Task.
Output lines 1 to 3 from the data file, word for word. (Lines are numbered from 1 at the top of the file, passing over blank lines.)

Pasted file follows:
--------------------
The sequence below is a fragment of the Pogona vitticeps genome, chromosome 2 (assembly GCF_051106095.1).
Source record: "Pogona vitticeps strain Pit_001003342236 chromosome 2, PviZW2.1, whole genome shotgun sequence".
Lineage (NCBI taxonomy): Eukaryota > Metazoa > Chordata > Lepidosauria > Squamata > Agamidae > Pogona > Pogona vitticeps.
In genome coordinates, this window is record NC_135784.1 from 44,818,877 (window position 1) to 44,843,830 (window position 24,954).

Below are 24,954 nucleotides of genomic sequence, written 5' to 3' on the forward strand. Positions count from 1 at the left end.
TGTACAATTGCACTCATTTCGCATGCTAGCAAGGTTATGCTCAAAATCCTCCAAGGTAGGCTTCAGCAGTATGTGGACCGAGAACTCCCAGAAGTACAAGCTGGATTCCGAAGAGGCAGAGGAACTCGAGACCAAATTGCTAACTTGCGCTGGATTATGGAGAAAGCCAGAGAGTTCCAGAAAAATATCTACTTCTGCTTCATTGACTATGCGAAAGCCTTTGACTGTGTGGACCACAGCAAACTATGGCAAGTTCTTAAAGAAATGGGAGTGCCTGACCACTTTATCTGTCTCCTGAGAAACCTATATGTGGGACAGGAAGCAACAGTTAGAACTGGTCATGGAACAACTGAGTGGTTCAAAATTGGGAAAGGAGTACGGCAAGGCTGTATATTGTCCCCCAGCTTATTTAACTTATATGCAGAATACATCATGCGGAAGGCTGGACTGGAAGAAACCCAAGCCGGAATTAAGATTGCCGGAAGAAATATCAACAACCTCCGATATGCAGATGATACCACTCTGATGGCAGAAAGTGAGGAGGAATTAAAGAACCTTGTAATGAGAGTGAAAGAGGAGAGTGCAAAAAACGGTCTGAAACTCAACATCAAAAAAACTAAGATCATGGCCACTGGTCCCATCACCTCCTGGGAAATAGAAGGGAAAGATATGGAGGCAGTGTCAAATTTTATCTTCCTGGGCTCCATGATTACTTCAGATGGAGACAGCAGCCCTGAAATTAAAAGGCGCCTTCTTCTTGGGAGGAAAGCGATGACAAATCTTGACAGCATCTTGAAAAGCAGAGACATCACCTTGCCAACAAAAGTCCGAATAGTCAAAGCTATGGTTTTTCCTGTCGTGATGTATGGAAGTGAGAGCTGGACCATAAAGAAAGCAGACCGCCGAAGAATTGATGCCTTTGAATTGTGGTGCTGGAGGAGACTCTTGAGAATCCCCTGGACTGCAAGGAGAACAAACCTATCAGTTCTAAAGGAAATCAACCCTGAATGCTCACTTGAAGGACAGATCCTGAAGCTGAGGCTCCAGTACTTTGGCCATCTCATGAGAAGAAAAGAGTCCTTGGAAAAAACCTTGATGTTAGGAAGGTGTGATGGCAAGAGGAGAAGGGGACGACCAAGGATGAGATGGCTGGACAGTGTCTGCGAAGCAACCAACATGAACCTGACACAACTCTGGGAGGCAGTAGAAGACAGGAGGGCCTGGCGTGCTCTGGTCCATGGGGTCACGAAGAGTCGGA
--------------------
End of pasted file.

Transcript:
The sequence below is a fragment of the Pogona vitticeps genome, chromosome 2 (assembly GCF_051106095.1).
Source record: "Pogona vitticeps strain Pit_001003342236 chromosome 2, PviZW2.1, whole genome shotgun sequence".
Lineage (NCBI taxonomy): Eukaryota > Metazoa > Chordata > Lepidosauria > Squamata > Agamidae > Pogona > Pogona vitticeps.